Evolving Parallel Programs
This report describes research conducted at the Artificial Intelligence Laboratory of the Massachusetts Institute of Technology. Support for this research was provided in part by the Office of Naval Research of the Department of Defense under Contract N00014-75-C-0522.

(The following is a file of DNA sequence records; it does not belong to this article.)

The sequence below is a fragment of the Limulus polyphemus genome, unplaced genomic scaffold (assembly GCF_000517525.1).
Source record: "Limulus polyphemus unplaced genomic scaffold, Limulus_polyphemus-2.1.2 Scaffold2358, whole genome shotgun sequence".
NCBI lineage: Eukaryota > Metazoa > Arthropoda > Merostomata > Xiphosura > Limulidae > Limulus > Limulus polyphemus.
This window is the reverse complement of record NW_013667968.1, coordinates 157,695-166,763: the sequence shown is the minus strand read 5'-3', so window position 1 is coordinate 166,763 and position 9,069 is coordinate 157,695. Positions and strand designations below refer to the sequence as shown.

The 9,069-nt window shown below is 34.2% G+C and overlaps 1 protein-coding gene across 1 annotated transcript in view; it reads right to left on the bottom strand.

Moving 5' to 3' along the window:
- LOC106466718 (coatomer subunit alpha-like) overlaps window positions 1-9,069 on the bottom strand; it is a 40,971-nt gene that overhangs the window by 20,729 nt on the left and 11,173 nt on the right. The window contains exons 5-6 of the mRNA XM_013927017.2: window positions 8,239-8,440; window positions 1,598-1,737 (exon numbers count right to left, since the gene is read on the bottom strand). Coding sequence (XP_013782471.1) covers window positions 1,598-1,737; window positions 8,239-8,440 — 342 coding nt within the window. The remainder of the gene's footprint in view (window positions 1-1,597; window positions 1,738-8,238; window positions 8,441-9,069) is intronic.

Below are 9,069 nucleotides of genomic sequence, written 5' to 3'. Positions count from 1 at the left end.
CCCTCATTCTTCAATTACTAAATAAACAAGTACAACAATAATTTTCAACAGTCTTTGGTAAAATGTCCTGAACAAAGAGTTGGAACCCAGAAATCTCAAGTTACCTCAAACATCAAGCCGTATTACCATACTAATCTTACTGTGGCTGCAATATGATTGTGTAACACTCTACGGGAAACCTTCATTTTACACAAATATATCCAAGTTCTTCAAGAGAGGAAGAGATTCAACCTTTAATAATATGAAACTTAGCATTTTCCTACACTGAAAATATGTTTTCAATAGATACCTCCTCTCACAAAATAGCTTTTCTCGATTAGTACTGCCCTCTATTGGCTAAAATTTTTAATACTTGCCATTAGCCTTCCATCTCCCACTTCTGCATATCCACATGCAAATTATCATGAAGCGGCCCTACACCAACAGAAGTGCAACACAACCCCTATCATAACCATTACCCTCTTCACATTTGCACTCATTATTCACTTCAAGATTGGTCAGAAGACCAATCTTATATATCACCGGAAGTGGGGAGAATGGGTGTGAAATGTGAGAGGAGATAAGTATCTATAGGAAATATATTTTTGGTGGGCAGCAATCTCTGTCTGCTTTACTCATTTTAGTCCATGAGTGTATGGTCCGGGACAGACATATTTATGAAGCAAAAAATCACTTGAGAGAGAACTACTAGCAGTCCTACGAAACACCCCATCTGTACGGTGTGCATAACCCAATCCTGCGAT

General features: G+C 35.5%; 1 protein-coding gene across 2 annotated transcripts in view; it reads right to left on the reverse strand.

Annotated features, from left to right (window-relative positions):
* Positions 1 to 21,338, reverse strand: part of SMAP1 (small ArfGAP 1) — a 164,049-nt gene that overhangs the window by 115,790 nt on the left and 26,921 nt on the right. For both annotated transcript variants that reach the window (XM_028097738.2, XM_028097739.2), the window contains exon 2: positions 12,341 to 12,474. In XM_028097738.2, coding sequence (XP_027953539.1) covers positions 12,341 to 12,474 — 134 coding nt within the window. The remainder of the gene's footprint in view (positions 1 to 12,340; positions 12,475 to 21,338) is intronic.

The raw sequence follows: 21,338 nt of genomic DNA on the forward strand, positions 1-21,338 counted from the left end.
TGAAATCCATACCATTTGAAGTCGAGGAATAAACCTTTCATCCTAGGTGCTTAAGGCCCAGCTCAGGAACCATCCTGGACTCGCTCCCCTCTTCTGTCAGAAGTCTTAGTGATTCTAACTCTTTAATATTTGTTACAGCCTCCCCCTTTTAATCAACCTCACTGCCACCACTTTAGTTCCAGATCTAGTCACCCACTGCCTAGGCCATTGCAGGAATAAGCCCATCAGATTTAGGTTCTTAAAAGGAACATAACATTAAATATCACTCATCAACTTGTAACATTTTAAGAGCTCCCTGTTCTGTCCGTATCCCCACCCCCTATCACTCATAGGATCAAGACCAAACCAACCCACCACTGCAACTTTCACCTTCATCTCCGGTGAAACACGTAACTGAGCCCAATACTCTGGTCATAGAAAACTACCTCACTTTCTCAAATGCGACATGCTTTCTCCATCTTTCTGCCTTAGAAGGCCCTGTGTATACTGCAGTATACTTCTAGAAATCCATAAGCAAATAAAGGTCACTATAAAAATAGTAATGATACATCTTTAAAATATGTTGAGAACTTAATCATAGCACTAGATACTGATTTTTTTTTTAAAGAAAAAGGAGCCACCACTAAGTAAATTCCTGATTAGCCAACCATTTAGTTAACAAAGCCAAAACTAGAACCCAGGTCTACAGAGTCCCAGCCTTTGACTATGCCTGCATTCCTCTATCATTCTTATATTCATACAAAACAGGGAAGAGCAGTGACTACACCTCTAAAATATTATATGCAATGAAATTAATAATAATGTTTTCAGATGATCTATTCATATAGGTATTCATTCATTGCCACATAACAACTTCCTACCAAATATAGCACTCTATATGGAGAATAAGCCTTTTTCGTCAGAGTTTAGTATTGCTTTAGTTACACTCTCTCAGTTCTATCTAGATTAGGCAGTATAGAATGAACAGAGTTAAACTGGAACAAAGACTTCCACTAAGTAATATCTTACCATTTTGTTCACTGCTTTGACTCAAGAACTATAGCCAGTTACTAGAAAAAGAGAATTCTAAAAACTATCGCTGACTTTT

Message passing is directed toward the production of programs that are intended to execute efficiently in a computing environment with a large number of processors. The paradigm attempts to address the computational issues of state change and communication directly with appropriate primitives. Efficient programs are evolved for fast factorial and path existence determination in a directed graph. This paper is a contribution to the continuing debate on programming methodology. It advocates that simple initial implementations of programs should be constructed and then the implementations should be evolved to meet their partial specifications where it is anticipated that the partial specifications will themselves evolve with time. The programming methodology used in this paper is intended for use with an actor machine which consists of a large number of processors connected by a high bandwidth network. We evolve implementations for factorial and for the path existence problem that execute in the logarithm of the amount of time required on a conventional machine. The implementation (with no redundant exploration) of the path existence problem evolved in this paper is more efficient than any implementation that can be programmed in a dialect of pure LISP that allows the arguments to a function to be evaluated in parallel. This is evidence that applicative programming in languages like pure LISP is apparently less efficient in some practical applications. The efficiency of such applicative languages is important because many computer scientists are proposing to use them on future generation parallel machines whose architectures exploit ultra large scale integration.